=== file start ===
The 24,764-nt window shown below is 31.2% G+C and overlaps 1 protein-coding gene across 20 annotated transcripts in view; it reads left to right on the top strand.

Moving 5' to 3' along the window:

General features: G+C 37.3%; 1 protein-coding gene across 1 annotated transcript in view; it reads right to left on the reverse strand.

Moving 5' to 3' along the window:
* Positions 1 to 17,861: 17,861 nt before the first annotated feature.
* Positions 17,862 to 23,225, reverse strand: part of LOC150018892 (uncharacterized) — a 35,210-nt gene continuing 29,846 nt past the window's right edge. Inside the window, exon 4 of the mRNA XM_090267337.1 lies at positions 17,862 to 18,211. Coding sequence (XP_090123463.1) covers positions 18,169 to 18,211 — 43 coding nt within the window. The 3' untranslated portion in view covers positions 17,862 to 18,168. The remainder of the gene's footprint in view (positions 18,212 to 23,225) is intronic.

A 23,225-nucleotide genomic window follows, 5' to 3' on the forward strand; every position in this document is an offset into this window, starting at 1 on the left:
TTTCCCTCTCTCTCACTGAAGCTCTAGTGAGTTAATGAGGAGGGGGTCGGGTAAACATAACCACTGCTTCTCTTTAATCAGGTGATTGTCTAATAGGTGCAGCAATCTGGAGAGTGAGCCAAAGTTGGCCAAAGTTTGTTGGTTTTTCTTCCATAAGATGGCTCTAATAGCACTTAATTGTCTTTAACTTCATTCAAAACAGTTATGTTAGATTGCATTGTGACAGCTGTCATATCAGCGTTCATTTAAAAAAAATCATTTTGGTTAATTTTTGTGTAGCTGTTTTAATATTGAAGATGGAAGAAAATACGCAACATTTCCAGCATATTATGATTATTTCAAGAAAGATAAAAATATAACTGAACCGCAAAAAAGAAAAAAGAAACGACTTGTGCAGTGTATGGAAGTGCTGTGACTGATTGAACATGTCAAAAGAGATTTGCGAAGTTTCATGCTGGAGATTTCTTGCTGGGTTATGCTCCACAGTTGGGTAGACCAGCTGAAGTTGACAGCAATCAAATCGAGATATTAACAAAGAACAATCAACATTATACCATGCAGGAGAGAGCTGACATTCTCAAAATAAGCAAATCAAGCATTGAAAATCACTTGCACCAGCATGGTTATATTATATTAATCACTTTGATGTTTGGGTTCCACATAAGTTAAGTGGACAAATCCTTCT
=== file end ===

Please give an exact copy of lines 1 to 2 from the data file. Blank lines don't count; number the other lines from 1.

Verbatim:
The 24,764-nt window shown below is 31.2% G+C and overlaps 1 protein-coding gene across 20 annotated transcripts in view; it reads left to right on the top strand.

Moving 5' to 3' along the window: